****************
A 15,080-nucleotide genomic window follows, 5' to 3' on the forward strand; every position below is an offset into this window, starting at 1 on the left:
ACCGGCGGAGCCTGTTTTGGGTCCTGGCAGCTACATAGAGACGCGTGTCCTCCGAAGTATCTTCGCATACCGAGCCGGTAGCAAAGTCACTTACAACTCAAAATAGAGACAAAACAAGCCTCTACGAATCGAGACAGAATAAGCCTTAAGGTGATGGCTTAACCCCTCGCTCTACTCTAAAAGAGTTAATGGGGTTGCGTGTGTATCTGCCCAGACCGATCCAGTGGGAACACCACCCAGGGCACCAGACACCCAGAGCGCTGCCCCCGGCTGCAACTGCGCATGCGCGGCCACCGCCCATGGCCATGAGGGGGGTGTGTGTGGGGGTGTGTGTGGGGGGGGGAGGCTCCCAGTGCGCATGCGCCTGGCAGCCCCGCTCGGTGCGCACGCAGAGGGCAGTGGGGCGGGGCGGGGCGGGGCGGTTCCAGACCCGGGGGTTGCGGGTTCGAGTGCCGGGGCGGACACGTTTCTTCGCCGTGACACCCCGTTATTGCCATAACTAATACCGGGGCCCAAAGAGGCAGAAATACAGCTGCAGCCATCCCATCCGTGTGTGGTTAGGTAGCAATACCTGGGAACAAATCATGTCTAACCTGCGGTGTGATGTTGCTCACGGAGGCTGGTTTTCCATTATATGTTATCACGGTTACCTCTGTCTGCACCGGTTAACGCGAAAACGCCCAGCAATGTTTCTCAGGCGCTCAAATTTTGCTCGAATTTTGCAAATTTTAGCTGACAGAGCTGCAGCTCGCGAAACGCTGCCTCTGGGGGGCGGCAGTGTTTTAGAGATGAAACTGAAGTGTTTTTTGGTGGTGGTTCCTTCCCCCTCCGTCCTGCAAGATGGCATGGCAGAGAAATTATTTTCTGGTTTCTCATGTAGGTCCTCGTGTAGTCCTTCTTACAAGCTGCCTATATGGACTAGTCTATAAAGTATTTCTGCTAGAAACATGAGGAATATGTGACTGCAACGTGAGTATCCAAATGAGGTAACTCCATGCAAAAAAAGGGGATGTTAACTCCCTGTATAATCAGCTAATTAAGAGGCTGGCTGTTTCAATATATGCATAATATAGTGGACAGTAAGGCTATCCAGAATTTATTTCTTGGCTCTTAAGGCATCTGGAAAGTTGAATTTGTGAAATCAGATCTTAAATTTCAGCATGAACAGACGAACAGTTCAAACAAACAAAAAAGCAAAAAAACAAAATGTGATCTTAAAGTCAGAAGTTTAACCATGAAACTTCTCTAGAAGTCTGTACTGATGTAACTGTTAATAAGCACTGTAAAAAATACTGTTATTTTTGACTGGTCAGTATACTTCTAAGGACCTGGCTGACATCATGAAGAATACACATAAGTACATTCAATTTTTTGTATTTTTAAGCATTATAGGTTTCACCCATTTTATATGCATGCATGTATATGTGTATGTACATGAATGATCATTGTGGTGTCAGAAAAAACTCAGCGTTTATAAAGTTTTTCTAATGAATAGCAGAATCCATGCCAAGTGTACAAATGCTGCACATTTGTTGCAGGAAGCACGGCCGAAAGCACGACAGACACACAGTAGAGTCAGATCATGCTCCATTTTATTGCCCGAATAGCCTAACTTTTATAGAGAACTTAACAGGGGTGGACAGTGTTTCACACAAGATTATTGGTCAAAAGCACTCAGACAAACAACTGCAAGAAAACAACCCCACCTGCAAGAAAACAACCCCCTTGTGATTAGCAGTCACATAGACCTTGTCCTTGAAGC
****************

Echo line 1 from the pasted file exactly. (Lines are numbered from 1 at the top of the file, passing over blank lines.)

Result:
A 15,080-nucleotide genomic window follows, 5' to 3' on the forward strand; every position below is an offset into this window, starting at 1 on the left: